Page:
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Wednesday, 1 June 1994
Page: 1013


Senator BOLKUS (Minister for Immigration and Ethnic Affairs and Minister Assisting the Prime Minister for Multicultural Affairs) (9.43 a.m.) —I table a revised explanatory memorandum and move:

  That this bill be now read a second time.

I seek leave to have the second reading speech incorporated in Hansard.

  Leave granted.

  The speech read as follows

This bill will amend the taxation laws in a number of respects, giving effect to several previous announcements, including one measure announced in the 1993-94 Budget. It will also make a number of amendments which have not previously been announced.

Capital gains tax measures

On 12 January 1994, the Government announced proposed amendments to the capital gains tax provisions. This bill gives effect to all but one of the proposed amendments. The amendments relating to the assignment of prospective shares of interests in partnerships will be included in a bill to be introduced later this year.

The proposed amendments fall into three broad categories:

first, measures directed at emerging capital gains tax avoidance practices that, if left unchecked, would have posed a significant threat to the revenue at the expense of taxpayers generally;

secondly, measures directed at reducing the capital gains tax compliance burden on taxpayers; and

thirdly, measures directed at redressing certain unintended consequences of the capital gains tax provisions.

I wish to express the Government's gratitude to representatives of the taxation profession for their suggestions as to how the proposals could be implemented to reduce the compliance burden on taxpayers and yet ensure that tax avoidance opportunities were closed off.

Although the Government has not accepted all of those suggestions, I am pleased to announce that it has accepted many of them. This has meant that some of the proposals announced have had to be modified. Full details of all the modifications at the initiative of the profession or the Government were included in a press release issued when this bill was introduced into the Parliament.

I turn now to the measures themselves.

Rebatable dividend arrangements

The bill will counter certain arrangements that involve the avoidance of capital gains tax through the payment of rebatable dividends. The disposal consideration for shares in a company or the amount of capital treated as paid back on shares will include distributions made by the company that are treated as funded out of certain share premium amounts or revaluation reserves. Any capital gain computed having regard to the disposal consideration or the amount of capital paid back will not be reduced by the amount of the distributions that are treated as rebatable dividends.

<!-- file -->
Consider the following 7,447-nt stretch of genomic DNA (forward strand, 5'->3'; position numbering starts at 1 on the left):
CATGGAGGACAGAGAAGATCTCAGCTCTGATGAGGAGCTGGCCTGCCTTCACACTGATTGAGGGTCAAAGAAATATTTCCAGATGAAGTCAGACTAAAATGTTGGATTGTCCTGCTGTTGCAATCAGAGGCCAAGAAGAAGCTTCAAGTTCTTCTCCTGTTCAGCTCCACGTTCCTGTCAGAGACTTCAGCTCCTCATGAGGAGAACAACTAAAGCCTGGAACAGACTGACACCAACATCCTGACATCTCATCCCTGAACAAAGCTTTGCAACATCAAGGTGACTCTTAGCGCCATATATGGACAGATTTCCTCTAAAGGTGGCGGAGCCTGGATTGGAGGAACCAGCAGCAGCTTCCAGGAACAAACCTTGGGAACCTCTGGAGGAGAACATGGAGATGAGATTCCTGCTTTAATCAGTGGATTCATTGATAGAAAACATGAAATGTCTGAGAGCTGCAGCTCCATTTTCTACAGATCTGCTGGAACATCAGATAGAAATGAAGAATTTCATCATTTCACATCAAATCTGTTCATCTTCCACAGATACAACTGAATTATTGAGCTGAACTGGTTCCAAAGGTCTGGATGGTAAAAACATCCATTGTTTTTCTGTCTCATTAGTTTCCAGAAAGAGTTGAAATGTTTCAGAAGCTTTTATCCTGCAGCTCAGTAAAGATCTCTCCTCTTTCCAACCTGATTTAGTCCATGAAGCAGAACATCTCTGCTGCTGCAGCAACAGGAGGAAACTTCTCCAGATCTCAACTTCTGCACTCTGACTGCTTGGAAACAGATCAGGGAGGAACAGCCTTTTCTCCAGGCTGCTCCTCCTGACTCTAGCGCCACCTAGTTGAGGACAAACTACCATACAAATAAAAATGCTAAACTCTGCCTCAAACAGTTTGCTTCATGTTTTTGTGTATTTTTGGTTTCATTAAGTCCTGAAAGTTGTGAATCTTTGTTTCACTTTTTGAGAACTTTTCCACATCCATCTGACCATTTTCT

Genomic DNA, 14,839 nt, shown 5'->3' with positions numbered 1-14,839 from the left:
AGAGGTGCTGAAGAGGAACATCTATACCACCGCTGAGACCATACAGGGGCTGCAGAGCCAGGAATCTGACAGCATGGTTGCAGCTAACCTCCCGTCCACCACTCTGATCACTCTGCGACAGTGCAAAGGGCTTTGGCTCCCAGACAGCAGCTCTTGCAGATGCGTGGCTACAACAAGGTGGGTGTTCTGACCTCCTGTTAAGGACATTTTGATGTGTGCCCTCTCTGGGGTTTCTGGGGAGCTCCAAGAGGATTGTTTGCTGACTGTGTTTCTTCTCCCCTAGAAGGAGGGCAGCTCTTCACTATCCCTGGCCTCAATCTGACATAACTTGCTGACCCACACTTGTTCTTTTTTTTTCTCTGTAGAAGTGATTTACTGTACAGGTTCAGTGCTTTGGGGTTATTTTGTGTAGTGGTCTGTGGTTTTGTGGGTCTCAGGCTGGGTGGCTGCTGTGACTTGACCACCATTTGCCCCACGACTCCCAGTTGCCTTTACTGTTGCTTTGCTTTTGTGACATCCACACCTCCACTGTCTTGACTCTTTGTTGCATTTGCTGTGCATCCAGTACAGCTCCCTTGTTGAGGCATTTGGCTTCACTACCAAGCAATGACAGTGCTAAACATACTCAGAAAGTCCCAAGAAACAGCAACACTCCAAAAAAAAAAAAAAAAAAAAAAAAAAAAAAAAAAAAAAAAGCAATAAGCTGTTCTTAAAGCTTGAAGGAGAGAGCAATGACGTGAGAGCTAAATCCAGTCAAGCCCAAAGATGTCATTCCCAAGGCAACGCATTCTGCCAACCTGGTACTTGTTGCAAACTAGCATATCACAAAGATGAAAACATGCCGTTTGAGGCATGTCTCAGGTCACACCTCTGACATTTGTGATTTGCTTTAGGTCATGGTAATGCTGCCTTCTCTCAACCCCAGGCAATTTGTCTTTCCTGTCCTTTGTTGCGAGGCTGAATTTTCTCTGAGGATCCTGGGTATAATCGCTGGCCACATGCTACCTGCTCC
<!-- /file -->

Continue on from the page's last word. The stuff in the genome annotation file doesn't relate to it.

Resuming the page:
The amendments relate to:

liquidators' distributions;

off-market share buy-backs;

other disposal of shares; and

amounts of capital paid back on shares.

The amendment will apply to disposals of assets after 12:00 midday Eastern Summer Time on 12 January 1994.

This measure has the potential to prevent a significant future loss to revenue.

Pre-acquisition profits

The bill will deny any part of a capital loss to a controlling shareholder or associate that is attributable to distributions of pre-acquisition taxed or untaxed profits of the company in which the shares are held.

The amendment will apply to disposals of shares made on or after 24 March 1994.

This measure guards against a significant future loss to revenue.

Value shifting

The bill will remove certain capital gains tax advantages of value shifting transactions involving shares. The amendments will apply to material shifts in value between shares held by the controller of a company and associates. A value shift will be material if the value shifted is at least the lesser of 5 per cent of the value of the shares or $100 000.

The amendment will apply to material shifts in value of shares effected after 12:00 midday Eastern Summer Time on 12 January 1994.

This measure will protect the capital gains tax revenue base and prevent a significant future loss to revenue.

Disposal of assets without a change in beneficial ownership

At present a change in the legal ownership of an asset without a corresponding change in beneficial ownership does not constitute a change in ownership and hence a disposal within the meaning of the capital gains tax provisions. The bill will ensure that this is so only in two situations:

first, on the establishment of a trust other than a unit trust over property previously owned by a person where that person, as beneficiary of a trust, remains absolutely entitled to it or would remain so if it were not for a legal disability; and

secondly, when there is a change in trustee without any other change in the ownership of the trust property.

Transfer of assets to a unit trust will constitute a change in ownership and so a disposal.

The amendment will apply to changes in legal ownership of assets after 12:00 midday Eastern Summer Time on 12 January 1994.

This measure has the potential to prevent a significant future loss to revenue.

Transfer of assets within company groups

At present, a requirement for obtaining roll-over relief for transfers of assets within a wholly owned company group is that the transferor and transferee companies are group companies for the whole of the year of income in which the transfer takes place.